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Turkish polls close with Erdoğan’s fate hanging in the balance

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Turkish polling stations closed Sunday in a pivotal election that could end President Recep Tayyip Erdoğan’s two-decade grip on power and put the mostly Muslim nation on a more secular course, Agence France-Presse reported.

Turnout was expected to be huge in what has effectively become a referendum on Turkey’s longest-serving leader and his Islamic-rooted party.

It is the toughest of more than a dozen elections the 69-year-old leader has competed in — one that polls hint he might lose.

“We need change, we’ve had enough,” farmer Mehmet Topaloğlu told AFP after voting amid the ruins left by a deadly February earthquake that razed the ancient city of Antakya and other parts of the southeast.

Erdoğan has steered the nation of 85 million through one of its most transformative and divisive eras in the post-Ottoman state’s 100-year history.

Turkey has grown into a military and geopolitical heavyweight that plays roles in conflicts from Syria to Ukraine.

The NATO member’s footprint in both Europe and the Middle East makes the election’s outcome as critical for Washington and Brussels as it is for Damascus and Moscow.

Erdoğan is lionized across swathes of conservative Turkey that witnessed a development boom during his rule.

More religious voters are also grateful for his decision to lift secular-era restrictions on headscarves and introduce more Islamic schools.

“My hope to God is that after the counting concludes this evening, the outcome is good for the future of our country, for Turkish democracy,” Erdoğan said after casting his ballot in Istanbul.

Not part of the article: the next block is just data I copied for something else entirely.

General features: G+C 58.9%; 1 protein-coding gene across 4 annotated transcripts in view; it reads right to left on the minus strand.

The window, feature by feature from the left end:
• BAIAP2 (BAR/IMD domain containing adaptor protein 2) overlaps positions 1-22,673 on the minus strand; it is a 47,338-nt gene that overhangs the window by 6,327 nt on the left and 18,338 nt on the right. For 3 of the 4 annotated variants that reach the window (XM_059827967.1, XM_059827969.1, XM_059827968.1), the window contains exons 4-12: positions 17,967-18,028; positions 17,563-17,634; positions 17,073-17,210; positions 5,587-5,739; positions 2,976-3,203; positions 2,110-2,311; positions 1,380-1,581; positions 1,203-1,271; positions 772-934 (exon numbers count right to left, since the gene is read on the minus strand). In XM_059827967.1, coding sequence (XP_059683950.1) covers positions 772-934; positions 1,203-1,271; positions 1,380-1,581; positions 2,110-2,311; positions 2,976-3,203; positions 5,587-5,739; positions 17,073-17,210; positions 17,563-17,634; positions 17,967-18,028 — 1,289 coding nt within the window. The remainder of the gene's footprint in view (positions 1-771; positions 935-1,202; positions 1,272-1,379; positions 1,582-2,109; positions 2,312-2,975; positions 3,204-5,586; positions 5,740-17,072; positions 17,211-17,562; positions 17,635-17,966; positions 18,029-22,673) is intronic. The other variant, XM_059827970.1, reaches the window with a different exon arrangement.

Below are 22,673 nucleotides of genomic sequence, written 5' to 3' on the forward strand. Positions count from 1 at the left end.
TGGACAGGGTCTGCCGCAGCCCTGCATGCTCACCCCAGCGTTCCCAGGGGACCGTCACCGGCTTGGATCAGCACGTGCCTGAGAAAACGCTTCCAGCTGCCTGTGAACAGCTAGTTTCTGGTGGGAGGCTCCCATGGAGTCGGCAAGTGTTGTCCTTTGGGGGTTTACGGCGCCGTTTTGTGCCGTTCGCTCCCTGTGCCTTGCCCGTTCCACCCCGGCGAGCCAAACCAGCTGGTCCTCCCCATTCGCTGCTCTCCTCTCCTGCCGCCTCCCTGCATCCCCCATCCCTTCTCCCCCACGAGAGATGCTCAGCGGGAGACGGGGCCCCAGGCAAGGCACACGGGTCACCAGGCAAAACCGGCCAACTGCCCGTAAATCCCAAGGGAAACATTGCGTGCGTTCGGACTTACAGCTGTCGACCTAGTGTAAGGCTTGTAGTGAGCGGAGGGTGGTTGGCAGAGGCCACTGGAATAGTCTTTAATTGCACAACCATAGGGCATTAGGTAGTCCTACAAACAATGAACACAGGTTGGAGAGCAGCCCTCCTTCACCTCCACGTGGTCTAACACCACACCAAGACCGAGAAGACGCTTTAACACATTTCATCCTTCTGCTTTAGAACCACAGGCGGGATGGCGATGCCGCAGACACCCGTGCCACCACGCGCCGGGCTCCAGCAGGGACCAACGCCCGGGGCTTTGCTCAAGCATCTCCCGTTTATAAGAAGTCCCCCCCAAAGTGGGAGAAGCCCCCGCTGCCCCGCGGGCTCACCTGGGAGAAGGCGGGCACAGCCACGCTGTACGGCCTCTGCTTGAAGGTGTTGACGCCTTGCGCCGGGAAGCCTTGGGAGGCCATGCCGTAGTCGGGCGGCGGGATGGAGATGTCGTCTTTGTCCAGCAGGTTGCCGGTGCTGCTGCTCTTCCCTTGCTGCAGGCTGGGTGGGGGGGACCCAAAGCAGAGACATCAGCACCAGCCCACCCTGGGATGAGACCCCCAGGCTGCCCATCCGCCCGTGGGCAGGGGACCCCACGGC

‘We all miss democracy’

Erdoğan’s first decade of economic revival and warming relations with Europe was followed by a second one filled with social and political turmoil.

He responded to a failed 2016 coup attempt with sweeping purges that sent chills through Turkish society and made him an increasingly uncomfortable partner for the West.

The emergence of Kemal Kılıçdaroğlu and his six-party opposition alliance — a group that forms the type of broad-based coalition that Erdoğan excelled at forging throughout his career — gives foreign allies and Turkish voters a clear alternative.

Polls suggest the 74-year-old secular leader is within touching distance of breaking the 50-percent threshold needed to win in the first round.

A runoff on May 28 could give Erdoğan time to regroup and reframe the debate.

But he would still be hounded by Turkey’s most dire economic crisis of his time in power, and disquiet over his government’s stuttering response to the earthquake that claimed more than 50,000 lives.

“We all missed democracy,” Kılıçdaroğlu said after voting in the capital Ankara. “You will see, God willing, spring will come to this country.”

Heavy turnout

High turnout among the country’s 64 million registered voters is widely expected.

Opposition figures said some ballot boxes in Istanbul were already full by mid-afternoon Sunday.

The last national election saw Erdoğan win 52.5 percent on a turnout of more than 86 percent.

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